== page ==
The Weakest Link
The show “The Weakest Link” tapped into a basic human fear of lacking importance and not being good enough to be included in the community. Being the weakest link provides a certain freedom. I know because I am the weakest link.
When I played music for a living, being surrounded by musicians who were better players than me helped the band sound its best. For me there is a freedom in acknowledging the talents and strengths of those around me. It’s good for them to hear the truth, it inspires me to be my best and it’s good for me so that I can focus on my strengths.
The truth is that after working for two decades in financial services, there are still experts in money management, financial planning, estate planning, insurance and tax rules that know more than me. So why not put together a great team and leverage their expertise? Granted, by virtue of being around experts everyday I was able to learn. But I came to the realization that by giving advice in these areas based only on my knowledge, I was denying my clients access to world-class advice and was therefore providing a disservice to them.
That’s why I started our firm in 1999. I felt more needed to be done to help people than what was in the traditional investment firm or financial services company model. Now I am happy to be called the “weakest link” and to run a firm that coordinates a team of world-class experts. There is comfort in being surrounded by people so much better than me at so many things.
Jim Rohn, the inspirational speaker and writer who passed on in late 2009, challenged his listeners, “don’t run with the easy crowd. Run with the people who challenge and inspire you.” Sounds like Jim was a fan of being the “Weakest Link.”
Of course they do. Words are used to create agreements that make fortunes and destroy them. Words are used to create marriages. Words on a page officially end them. The reason the pen is mightier than a sword is because words matter. How we talk to others and to ourselves dramatically impact relationships.
I haven’t personally read the research but it sounds plausible to me: a friend who is a psychologist tells me that the words we say can actually cause changes in our brains, biochemical changes. He says that the language we use can and does change our beliefs.
Words determine the effectiveness of our plans. Weak language yields powerless actions. For robust results we must communicate intentions with purpose.
There are six levels of language used in communicating plans or intentions.
Obligation. “I should exercise more.” This indicates an internal battle is going on and there is tension. It’s as though something outside ourselves is communicating against our will. You know it would be good, but you just don’t want to.
Possibility. “I might do a kickboxing class.” Possibility shifts the focus from external obligation to choice and self-responsibility. Possibilities are a great place to start because they can be energizing and inspiring. The risk with this level of language is that it can seduce you into a false sense of well-being.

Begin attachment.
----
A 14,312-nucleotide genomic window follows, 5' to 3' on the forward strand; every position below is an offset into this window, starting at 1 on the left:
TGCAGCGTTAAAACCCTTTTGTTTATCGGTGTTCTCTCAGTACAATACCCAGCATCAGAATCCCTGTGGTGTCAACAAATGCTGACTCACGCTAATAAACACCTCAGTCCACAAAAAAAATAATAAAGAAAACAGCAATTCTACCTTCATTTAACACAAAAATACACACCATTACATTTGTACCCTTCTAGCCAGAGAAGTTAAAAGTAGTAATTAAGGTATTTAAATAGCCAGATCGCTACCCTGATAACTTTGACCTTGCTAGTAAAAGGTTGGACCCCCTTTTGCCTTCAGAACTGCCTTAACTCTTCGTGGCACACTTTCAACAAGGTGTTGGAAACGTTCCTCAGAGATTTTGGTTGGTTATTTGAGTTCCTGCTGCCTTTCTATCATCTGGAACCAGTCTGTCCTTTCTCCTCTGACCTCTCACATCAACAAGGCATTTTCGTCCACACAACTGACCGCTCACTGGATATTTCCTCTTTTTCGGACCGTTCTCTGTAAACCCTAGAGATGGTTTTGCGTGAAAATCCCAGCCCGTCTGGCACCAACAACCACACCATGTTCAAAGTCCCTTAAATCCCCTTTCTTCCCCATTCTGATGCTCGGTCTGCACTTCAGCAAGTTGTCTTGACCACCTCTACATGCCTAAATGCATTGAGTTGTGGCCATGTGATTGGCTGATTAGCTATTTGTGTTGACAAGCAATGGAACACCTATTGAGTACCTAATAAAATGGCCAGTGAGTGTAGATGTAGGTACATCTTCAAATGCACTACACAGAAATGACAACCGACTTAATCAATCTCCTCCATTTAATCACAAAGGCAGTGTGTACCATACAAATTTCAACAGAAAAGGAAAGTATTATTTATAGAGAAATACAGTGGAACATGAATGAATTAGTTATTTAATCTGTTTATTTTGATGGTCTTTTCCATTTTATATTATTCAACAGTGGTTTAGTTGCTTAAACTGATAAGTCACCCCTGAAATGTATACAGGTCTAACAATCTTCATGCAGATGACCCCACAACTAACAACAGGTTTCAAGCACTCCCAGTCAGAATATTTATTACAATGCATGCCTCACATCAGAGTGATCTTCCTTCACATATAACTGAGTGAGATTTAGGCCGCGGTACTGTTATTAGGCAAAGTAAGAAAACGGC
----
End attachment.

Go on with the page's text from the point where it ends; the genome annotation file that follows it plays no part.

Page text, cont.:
Preference. “I would like to spend more time with my family during the week.” Moving higher up the scale adds emotional energy and creates incentives beyond merely considering possibilities. This increases the odds that your words will lead to action.
Passion. “I’d love to learn to speak Spanish.” Chances are that something is going to change in your world when your language gets to this level.
Plans. Creating a plan helps line up possibilities, preferences and passions. Considering resources, factors, timelines and action steps and clearly communicating them with specificity. “I will know that I have achieved my goal of adopting a healthier lifestyle in order lose weight and lower my cholesterol when I have read two books on nutrition, attended exercise classes regularly for three months, lowered my cholesterol below 200 and lost 10 pounds by June 1st.”
Promise. The most powerful language is promise. “I will win the Tour De France.” “I will be on time.” Promise indicates absolute commitment and can help stretch and motivate us beyond our comfort zone.
There is a risk with this level of communication. Unrealistic, excessive or casual promises can degenerate into obligations, frustration or broken relationships if promises remain unfulfilled.
Try noticing as you speak with others what level of language they use when discussing different topics and what levels you use. I’d love to hear your insights.
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Trent O’Connell finished the Canyonlands ½-Marathon in Moab, Utah.
Trent said: “The course was beautiful! I was pleased overall with my time [since] this was my first ½ and at a higher altitude. My two fraternity brothers and I are looking to make this an annual event. You know you are getting old when your “guy’s trip” is a marathon instead of a weekend of no sleep and money not so well spent!”
Way to go, Trent.